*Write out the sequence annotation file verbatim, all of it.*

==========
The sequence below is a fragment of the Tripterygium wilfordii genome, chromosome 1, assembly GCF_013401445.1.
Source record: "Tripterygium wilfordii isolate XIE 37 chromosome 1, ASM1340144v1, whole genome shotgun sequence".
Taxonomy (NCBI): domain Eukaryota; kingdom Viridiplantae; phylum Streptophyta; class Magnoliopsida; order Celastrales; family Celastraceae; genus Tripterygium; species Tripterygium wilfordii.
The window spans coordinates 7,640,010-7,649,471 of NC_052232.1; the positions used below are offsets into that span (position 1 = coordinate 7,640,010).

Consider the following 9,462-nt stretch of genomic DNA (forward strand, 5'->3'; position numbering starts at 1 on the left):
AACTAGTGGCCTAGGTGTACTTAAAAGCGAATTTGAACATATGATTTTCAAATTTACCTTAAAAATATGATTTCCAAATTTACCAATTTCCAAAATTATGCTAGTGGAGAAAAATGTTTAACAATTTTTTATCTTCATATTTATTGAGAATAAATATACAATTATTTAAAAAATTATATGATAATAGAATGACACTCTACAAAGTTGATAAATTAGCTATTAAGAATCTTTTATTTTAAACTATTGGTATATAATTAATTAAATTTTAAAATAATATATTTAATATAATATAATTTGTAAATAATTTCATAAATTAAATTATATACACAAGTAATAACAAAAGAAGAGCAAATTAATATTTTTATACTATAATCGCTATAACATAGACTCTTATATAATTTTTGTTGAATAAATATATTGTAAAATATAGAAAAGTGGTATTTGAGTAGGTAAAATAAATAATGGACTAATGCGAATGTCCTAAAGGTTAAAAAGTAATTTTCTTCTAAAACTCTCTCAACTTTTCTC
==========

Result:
The sequence below is a fragment of the Tripterygium wilfordii genome, chromosome 1, assembly GCF_013401445.1.
Source record: "Tripterygium wilfordii isolate XIE 37 chromosome 1, ASM1340144v1, whole genome shotgun sequence".
Taxonomy (NCBI): domain Eukaryota; kingdom Viridiplantae; phylum Streptophyta; class Magnoliopsida; order Celastrales; family Celastraceae; genus Tripterygium; species Tripterygium wilfordii.
The window spans coordinates 7,640,010-7,649,471 of NC_052232.1; the positions used below are offsets into that span (position 1 = coordinate 7,640,010).

Consider the following 9,462-nt stretch of genomic DNA (forward strand, 5'->3'; position numbering starts at 1 on the left):
AACTAGTGGCCTAGGTGTACTTAAAAGCGAATTTGAACATATGATTTTCAAATTTACCTTAAAAATATGATTTCCAAATTTACCAATTTCCAAAATTATGCTAGTGGAGAAAAATGTTTAACAATTTTTTATCTTCATATTTATTGAGAATAAATATACAATTATTTAAAAAATTATATGATAATAGAATGACACTCTACAAAGTTGATAAATTAGCTATTAAGAATCTTTTATTTTAAACTATTGGTATATAATTAATTAAATTTTAAAATAATATATTTAATATAATATAATTTGTAAATAATTTCATAAATTAAATTATATACACAAGTAATAACAAAAGAAGAGCAAATTAATATTTTTATACTATAATCGCTATAACATAGACTCTTATATAATTTTTGTTGAATAAATATATTGTAAAATATAGAAAAGTGGTATTTGAGTAGGTAAAATAAATAATGGACTAATGCGAATGTCCTAAAGGTTAAAAAGTAATTTTCTTCTAAAACTCTCTCAACTTTTCTC